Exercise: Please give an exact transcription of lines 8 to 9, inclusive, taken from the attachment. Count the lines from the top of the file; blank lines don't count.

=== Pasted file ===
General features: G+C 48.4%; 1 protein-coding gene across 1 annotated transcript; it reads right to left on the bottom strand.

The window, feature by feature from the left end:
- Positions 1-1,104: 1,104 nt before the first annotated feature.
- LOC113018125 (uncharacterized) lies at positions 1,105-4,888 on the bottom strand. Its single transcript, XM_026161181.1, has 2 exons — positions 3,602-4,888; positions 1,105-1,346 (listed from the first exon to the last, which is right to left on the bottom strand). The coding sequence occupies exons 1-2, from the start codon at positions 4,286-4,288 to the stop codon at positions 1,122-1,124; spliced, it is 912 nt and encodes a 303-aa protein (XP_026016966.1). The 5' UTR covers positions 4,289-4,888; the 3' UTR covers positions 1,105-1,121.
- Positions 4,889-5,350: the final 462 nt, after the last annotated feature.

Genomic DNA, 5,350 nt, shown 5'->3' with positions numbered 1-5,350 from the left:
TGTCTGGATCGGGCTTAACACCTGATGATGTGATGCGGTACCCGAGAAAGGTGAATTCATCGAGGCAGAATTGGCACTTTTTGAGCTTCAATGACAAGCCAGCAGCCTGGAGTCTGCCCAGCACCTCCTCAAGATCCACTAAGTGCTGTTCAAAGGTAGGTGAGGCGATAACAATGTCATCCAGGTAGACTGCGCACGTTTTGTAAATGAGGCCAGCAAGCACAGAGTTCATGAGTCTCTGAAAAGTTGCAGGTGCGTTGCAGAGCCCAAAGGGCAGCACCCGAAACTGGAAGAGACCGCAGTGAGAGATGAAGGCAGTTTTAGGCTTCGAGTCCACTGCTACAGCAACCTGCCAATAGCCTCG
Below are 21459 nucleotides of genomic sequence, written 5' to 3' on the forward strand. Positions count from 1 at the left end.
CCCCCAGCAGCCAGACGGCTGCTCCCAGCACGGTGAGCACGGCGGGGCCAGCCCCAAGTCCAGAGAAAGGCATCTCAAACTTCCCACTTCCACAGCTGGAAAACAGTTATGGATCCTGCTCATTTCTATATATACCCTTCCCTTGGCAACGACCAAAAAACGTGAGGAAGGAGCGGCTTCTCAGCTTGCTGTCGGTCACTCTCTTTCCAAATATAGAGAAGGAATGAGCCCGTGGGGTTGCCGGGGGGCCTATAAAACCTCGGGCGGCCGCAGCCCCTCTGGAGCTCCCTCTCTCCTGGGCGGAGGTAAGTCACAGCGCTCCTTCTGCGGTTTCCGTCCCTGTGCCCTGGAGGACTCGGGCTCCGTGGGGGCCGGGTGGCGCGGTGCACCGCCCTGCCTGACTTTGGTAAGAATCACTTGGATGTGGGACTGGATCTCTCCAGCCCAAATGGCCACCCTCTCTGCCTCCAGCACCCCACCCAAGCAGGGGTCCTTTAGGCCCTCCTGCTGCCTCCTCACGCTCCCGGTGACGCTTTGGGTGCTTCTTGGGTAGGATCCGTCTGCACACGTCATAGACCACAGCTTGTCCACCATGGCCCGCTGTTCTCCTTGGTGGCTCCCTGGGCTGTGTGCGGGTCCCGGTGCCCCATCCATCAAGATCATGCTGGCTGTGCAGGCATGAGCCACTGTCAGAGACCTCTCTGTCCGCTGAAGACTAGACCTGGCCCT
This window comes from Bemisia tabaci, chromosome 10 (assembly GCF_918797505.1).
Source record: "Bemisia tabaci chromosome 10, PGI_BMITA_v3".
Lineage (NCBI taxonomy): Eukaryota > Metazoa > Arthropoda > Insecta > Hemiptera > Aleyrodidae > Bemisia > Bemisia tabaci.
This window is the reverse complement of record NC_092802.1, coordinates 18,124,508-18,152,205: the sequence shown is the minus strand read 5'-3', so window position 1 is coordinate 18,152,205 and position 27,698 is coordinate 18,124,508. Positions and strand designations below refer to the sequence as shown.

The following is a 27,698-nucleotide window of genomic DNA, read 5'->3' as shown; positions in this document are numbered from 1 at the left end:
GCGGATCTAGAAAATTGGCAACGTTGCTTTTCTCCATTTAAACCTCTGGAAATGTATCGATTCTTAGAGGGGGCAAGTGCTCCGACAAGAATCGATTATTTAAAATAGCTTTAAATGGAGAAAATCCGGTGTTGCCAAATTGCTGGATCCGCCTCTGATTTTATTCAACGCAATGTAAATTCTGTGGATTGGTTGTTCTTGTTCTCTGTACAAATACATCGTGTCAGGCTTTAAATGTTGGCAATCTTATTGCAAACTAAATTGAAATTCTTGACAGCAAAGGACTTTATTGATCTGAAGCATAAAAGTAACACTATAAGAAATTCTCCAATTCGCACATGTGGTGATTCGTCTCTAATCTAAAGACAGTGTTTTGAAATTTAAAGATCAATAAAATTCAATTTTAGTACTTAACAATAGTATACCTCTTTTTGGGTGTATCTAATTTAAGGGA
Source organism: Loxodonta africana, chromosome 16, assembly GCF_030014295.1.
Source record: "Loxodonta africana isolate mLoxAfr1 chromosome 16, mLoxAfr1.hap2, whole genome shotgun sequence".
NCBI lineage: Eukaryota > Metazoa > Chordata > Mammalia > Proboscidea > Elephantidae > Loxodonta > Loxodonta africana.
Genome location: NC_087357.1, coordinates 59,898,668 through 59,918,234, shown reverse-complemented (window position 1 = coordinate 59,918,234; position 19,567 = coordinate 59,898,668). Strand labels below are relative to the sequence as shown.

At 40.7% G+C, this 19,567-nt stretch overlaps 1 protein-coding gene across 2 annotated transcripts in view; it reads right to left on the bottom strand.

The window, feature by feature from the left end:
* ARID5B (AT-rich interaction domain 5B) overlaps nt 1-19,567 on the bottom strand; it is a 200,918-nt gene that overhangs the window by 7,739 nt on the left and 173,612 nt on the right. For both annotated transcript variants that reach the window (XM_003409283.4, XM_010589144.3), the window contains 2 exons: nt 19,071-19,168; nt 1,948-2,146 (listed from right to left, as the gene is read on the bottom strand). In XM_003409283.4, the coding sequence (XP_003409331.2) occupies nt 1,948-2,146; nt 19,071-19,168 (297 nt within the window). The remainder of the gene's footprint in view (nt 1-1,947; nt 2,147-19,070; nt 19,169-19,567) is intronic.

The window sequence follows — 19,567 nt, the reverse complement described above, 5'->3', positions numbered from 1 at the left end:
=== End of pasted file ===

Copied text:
Below are 21459 nucleotides of genomic sequence, written 5' to 3' on the forward strand. Positions count from 1 at the left end.
CCCCCAGCAGCCAGACGGCTGCTCCCAGCACGGTGAGCACGGCGGGGCCAGCCCCAAGTCCAGAGAAAGGCATCTCAAACTTCCCACTTCCACAGCTGGAAAACAGTTATGGATCCTGCTCATTTCTATATATACCCTTCCCTTGGCAACGACCAAAAAACGTGAGGAAGGAGCGGCTTCTCAGCTTGCTGTCGGTCACTCTCTTTCCAAATATAGAGAAGGAATGAGCCCGTGGGGTTGCCGGGGGGCCTATAAAACCTCGGGCGGCCGCAGCCCCTCTGGAGCTCCCTCTCTCCTGGGCGGAGGTAAGTCACAGCGCTCCTTCTGCGGTTTCCGTCCCTGTGCCCTGGAGGACTCGGGCTCCGTGGGGGCCGGGTGGCGCGGTGCACCGCCCTGCCTGACTTTGGTAAGAATCACTTGGATGTGGGACTGGATCTCTCCAGCCCAAATGGCCACCCTCTCTGCCTCCAGCACCCCACCCAAGCAGGGGTCCTTTAGGCCCTCCTGCTGCCTCCTCACGCTCCCGGTGACGCTTTGGGTGCTTCTTGGGTAGGATCCGTCTGCACACGTCATAGACCACAGCTTGTCCACCATGGCCCGCTGTTCTCCTTGGTGGCTCCCTGGGCTGTGTGCGGGTCCCGGTGCCCCATCCATCAAGATCATGCTGGCTGTGCAGGCATGAGCCACTGTCAGAGACCTCTCTGTCCGCTGAAGACTAGACCTGGCCCT